Ranson’s Criteria Calculation


Ranson’s Criteria Calculation
1. WBC >16k (On Admission)
2. Age >55 years (On Admission)
3. Glucose >200 mg/dL (>11.1 mmol/L) (On Admission)
4. AST >250 (On Admission)
5. LDH >350 (On Admission)
6. Hct drop >10% from admission (48 Hours Into Admission)
7. BUN increase >5 mg/dL (>1.79 mmol/L) from admission (48 Hours Into Admission)
8. Ca <8 mg/dL (<2 mmol/L) within 48 hours (48 Hours Into Admission)
9. Arterial pO2 <60 mmHg within 48 hours (48 Hours Into Admission)
10. Base deficit (24 – HCO3) >4 mg/dL within 48 hours (48 Hours Into Admission)
11. Fluid needs >6 L within 48 hours (48 Hours Into Admission)

Welcome to the intriguing world of Ranson’s Criteria calculation. Just to tickle your funny bone, did you know what the pancreas and a secret agent have in common? They both operate undercover! Alright, enough humor, let’s get serious!

Ranson’s Criteria Calculation Formula

    Ranson's Criteria Score = (On admission: age > 55 years, WBC count > 16,000/mm3,
    blood glucose level > 200 mg/dL, serum LDH > 350 IU/L, serum AST > 250 U/100 mL) +
    (After 48 hours: Hematocrit fall > 10%, BUN increase > 5 mg/dL,
    arterial PO2 < 60 mm Hg, serum Calcium < 8 mg/dL, Base deficit > 4 mEq/L,
    estimated fluid sequestration > 6 L)

Ranson’s Criteria Categories

Category Score Interpretation
Mild 0-2 Low risk of severe disease
Moderate 3-4 Intermediate risk
Severe 5-6 High risk
Critical 7-8 Very high risk

Ranson’s Criteria Calculation Examples

Person Ranson’s Score Calculation Result
John Doe 3 (2 for age, 1 for WBC count) Moderate risk
Jane Doe 5 (3 for age, 2 for BUN increase) High risk

Calculation Methods

Method Advantages Disadvantages Accuracy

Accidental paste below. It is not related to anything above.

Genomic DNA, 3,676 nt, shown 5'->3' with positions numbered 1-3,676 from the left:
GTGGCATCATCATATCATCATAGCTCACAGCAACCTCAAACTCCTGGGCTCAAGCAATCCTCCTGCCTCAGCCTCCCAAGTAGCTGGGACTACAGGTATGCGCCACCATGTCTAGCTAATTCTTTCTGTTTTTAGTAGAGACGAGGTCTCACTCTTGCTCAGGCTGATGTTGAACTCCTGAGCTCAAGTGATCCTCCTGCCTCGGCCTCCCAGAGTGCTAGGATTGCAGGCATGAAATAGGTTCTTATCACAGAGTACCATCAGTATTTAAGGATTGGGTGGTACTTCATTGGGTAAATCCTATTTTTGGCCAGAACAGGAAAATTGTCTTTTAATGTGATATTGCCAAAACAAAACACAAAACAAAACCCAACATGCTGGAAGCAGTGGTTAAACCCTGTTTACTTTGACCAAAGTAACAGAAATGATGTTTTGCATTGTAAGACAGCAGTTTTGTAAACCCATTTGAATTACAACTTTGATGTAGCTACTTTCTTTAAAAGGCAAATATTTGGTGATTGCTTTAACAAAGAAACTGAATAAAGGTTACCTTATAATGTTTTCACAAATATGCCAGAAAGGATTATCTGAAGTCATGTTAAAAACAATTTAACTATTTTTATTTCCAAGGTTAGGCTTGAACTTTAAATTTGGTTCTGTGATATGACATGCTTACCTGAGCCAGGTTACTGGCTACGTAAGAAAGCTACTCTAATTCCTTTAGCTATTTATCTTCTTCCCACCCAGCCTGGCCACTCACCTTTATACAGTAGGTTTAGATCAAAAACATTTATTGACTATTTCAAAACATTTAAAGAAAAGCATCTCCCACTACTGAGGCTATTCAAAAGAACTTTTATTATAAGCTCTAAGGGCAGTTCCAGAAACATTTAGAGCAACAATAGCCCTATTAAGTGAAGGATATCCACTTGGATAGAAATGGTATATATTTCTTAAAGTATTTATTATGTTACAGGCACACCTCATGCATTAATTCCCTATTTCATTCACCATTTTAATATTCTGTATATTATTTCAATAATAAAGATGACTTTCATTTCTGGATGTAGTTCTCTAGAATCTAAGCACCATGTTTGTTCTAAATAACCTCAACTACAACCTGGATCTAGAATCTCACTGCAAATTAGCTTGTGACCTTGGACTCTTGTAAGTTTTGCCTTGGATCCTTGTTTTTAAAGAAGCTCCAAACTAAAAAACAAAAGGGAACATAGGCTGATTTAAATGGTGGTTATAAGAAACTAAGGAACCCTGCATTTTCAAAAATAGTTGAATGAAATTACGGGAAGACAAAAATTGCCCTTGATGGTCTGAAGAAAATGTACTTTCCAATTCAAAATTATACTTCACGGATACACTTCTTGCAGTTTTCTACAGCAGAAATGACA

Ranson’s Criteria Established, widely used Can be complex High
Modified Glasgow Criteria Simpler Less established Moderate

Evolution of Ranson’s Criteria

Year Changes
1974 Initial criteria proposed
1980s Criteria revised and expanded
1990s Use of criteria becomes widespread

Limitations of Ranson’s Criteria

  1. Age Factor: May overestimate severity in elderly patients.
  2. Time Factor: Criteria must be recalculated after 48 hours to maintain accuracy.

Alternative Methods

Method Pros Cons
APACHE II More comprehensive More complex
BISAP Simpler, less invasive Less accurate

FAQs on Ranson’s Criteria

  1. What is Ranson’s Criteria? Answer: It’s a tool used to predict the severity and prognosis in pancreatitis.
  2. How is Ranson’s Criteria calculated? Answer: It involves adding certain risk factors to give an overall score.
  3. When should Ranson’s Criteria be calculated? Answer: It’s calculated both on admission and after 48 hours.
  4. How accurate is Ranson’s Criteria? Answer: It has high accuracy but can overestimate severity in elderly patients.
  5. What are the limitations of Ranson’s Criteria? Answer: The main limitations are the age factor and the need for recalculation after 48 hours.
  6. What are alternatives to Ranson’s Criteria? Answer: Alternatives include APACHE II and BISAP.
  7. What is a good score on Ranson’s Criteria? Answer: A lower score is better, indicating a lower risk of severe disease.
  8. Can Ranson’s Criteria predict mortality? Answer: Yes, it’s used to predict severity of pancreatitis, which can be linked to mortality.
  9. What does a high score on Ranson’s Criteria indicate? Answer: A high score indicates a high risk of severe disease.
  10. Who proposed Ranson’s Criteria? Answer: It was proposed by Dr. John Ranson in 1974.


  1. National Institute of Diabetes and Digestive and Kidney Diseases: Detailed information on pancreatitis.
  2. MedlinePlus: Comprehensive, patient-friendly information on pancreatitis and its management.